U.S. Supreme Court’s Vaccination Ruling Puts Business Leaders in the Hot Seat
Last week’s U.S. Supreme Court ruling to halt the OSHA test-or-vaccinate mandate for businesses clearly signaled that leaders are back in the hot seat when it comes to responsibility for deciding on vaccination requirements for their workforces. And more are choosing to do just that.
The Supreme Court Ruling
On January 13th, the U.S. Supreme Court blocked OSHA vaccine-or-test mandates for large organizations (those with 100 or more employees). The court let stand a vaccination mandate for employees of healthcare facilities that receive Medicare or Medicaid funding.
According to a new Institute for Corporate Productivity (i4cp) survey—for which data was collected just prior to the legal decision—39% of the 763 participating business leaders have imposed their own mandates already, requiring proof of full vaccination for all workers as a condition of employment unless exempted for medical or religious reasons. The figure was up from 29% in September 2021.
About one in five survey participants said their organizations were waiting for the high court’s decision before taking any action; the subsequent ruling left the door open for states to weigh in on mandates. Consequently, action at the state level could further direct organizational leaders’ next steps. And some may not object to that. i4cp’s September survey found about one in five (19%) leaders polled at that time stating that a government-imposed vaccination mandate would be something of a relief as they’d wanted to require immunizations but struggled with the decision.
More than half (54%) of this month’s survey respondents told i4cp that at least three-fourths of their workers are already vaccinated; 34% reported more than 90% vaccinated.
Vaccinations aren’t an all-or-nothing decision
Partial vaccination mandates are in play for some companies, too. Among those i4cp surveyed, 38% say their firms are requiring (or plan to require) proof of vaccination, but only for employees who need to enter an on-site location. In addition, 42% reported that proof of full vaccination is required by their organizations for all non-employees who enter workplaces—vendors, suppliers, customers, or others.
Just over half of those surveyed say they still prefer to encourage (versus require) employees to be vaccinated; this percentage is nearly unchanged since the September poll.
Most organizations have defined “full” vaccination
About half of the business leaders polled by i4cp say that their organizations define “full” vaccination as both shots of two-dose vaccines, while only 1% consider one shot of a single-dose vaccine to meet that same standard. The latter figure could reflect the greater prevalence (and higher effectiveness ratings) of the two-dose Moderna and Pfizer vaccines.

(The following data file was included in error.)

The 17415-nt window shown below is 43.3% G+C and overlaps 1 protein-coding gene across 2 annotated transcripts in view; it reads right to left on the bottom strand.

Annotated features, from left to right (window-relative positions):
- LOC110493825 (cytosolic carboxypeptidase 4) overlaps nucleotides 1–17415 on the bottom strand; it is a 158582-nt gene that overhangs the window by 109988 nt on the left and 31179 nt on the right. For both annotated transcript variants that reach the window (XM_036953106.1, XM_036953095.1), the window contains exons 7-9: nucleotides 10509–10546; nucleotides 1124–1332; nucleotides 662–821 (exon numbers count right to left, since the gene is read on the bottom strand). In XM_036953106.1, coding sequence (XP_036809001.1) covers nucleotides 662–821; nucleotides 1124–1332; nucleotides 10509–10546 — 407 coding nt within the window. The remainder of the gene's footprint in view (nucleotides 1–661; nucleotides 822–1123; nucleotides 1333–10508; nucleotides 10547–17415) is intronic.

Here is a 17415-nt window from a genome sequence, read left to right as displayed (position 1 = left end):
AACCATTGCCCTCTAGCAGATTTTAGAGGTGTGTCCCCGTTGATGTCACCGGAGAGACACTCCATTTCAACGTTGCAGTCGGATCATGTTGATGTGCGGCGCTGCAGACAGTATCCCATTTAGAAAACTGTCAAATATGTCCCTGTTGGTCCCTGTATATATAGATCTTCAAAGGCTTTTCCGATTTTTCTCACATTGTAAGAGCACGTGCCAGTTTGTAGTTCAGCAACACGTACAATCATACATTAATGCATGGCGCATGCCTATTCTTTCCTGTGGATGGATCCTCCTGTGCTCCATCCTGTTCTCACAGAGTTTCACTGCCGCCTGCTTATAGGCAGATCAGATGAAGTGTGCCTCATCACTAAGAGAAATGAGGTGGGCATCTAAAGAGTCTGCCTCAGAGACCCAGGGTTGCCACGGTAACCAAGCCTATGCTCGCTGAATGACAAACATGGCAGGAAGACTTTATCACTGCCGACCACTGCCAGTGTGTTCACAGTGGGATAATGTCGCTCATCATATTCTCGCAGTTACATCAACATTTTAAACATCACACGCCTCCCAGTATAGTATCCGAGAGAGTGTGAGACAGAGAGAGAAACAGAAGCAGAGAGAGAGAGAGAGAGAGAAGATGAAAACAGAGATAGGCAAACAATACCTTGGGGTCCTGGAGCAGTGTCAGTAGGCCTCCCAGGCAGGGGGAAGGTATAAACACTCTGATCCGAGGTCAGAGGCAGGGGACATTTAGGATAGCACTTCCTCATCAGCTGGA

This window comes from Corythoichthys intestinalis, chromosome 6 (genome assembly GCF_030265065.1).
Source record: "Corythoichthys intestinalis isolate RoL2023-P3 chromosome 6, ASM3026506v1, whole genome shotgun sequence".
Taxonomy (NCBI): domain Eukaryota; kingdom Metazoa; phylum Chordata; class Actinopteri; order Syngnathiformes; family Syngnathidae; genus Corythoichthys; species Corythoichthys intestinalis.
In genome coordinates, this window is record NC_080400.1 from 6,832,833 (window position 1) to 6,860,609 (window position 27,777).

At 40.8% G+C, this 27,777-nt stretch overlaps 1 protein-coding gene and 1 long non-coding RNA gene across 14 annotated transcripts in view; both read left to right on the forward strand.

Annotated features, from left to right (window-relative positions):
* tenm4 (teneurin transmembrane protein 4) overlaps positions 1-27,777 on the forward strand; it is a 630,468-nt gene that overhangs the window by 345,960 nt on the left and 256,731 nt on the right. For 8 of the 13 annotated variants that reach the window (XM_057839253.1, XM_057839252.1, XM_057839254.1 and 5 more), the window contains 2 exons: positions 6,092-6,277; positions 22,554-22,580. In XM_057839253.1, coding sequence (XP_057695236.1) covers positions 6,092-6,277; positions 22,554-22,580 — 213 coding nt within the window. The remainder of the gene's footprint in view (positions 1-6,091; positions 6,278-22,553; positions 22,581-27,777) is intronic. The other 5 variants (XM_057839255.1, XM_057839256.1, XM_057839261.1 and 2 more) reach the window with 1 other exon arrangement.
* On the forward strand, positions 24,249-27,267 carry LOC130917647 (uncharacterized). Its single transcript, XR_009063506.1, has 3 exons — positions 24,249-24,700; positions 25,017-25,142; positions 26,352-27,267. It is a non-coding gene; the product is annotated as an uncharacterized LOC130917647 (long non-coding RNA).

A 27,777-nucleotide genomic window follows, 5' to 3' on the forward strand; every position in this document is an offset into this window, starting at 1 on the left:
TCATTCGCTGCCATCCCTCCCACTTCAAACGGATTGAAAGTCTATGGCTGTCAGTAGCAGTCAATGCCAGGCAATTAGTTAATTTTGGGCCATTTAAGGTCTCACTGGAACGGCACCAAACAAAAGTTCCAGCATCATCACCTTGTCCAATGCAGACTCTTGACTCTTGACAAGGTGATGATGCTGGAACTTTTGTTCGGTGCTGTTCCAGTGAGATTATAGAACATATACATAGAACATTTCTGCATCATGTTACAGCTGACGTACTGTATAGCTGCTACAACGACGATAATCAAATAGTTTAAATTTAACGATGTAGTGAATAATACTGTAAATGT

One in four of those surveyed include boosters in their definition of fully vaccinated status, specifying one or two-dose vaccinations plus any recommended boosters.
Drilling down, i4cp found only 24% of survey participants reporting that their organizations haven’t addressed boosters yet, while 15% have already added recommended boosters to their vaccination policies. Mirroring the proportion of respondents encouraging vaccinations, just over half (53%) say they prefer to encourage, not mandate, boosters.
When it comes to the incentives offered by organizations to encourage both vaccinations and boosters, there has been little change over the past few months. The top-three incentives remain paid time off for post-injection recouperation, if needed (63%); paid time off to be vaccinated (57%); and provision of educational materials in support of vaccination efficacy (55%). As of January, only 12% of companies reported use of remuneration (cash, gift cards, etc.) as an incentive; even fewer (just 4%) offered discounts on healthcare premiums to fully vaccinated workers.
Is time running out for unvaccinated workers?
Currently, 35% of survey respondents say that their organizations require regular testing for unvaccinated workers as a condition of employment, and 34% require negative test results for those unvaccinated employees to enter an on-site location.
Who pays for those tests? Nearly one in four survey participants say that a decision hasn’t been made yet in their organizations. Among those who had decided, respondents were evenly split (at 17% for each option) that companies covered the cost or expected unvaccinated workers to do so themselves.
For employees who remain unvaccinated and are ineligible for exemptions, termination of employment is the punitive measure already taken or planned by the largest portion (26%) of respondents. Requiring those unexempt and unvaccinated workers to pay for their own testing ranked second (17%), followed by placing employees on unpaid suspension pending their vaccination (12%).
Vaccination Decision-Making Continues to Evolve
Survey questions on unvaccinated workers, encouragement incentives, and other topics found that many potential actions by organizational leaders are still under consideration. Further, results from the January survey reflect responses received immediately prior to the Supreme Court decision. Consequently, i4cp expects to see more shifts in those specific talent strategies as business leaders make post-ruling choices regarding vaccinations for their workforces.
For more than a year, i4cp research has monitored the evolving landscapes related to employee vaccinations and workplace safety. To follow our ongoing research into the latest actions and decisions on vaccinations, visit i4cp’s Employer Resource Center. While there, gain insights into the emerging era of flexible work and tap into the practices of high-performance organizations by registering for our free weekly series of 2022 Next Practice Meetings.
Carol Morrison is a senior research analyst at i4cp.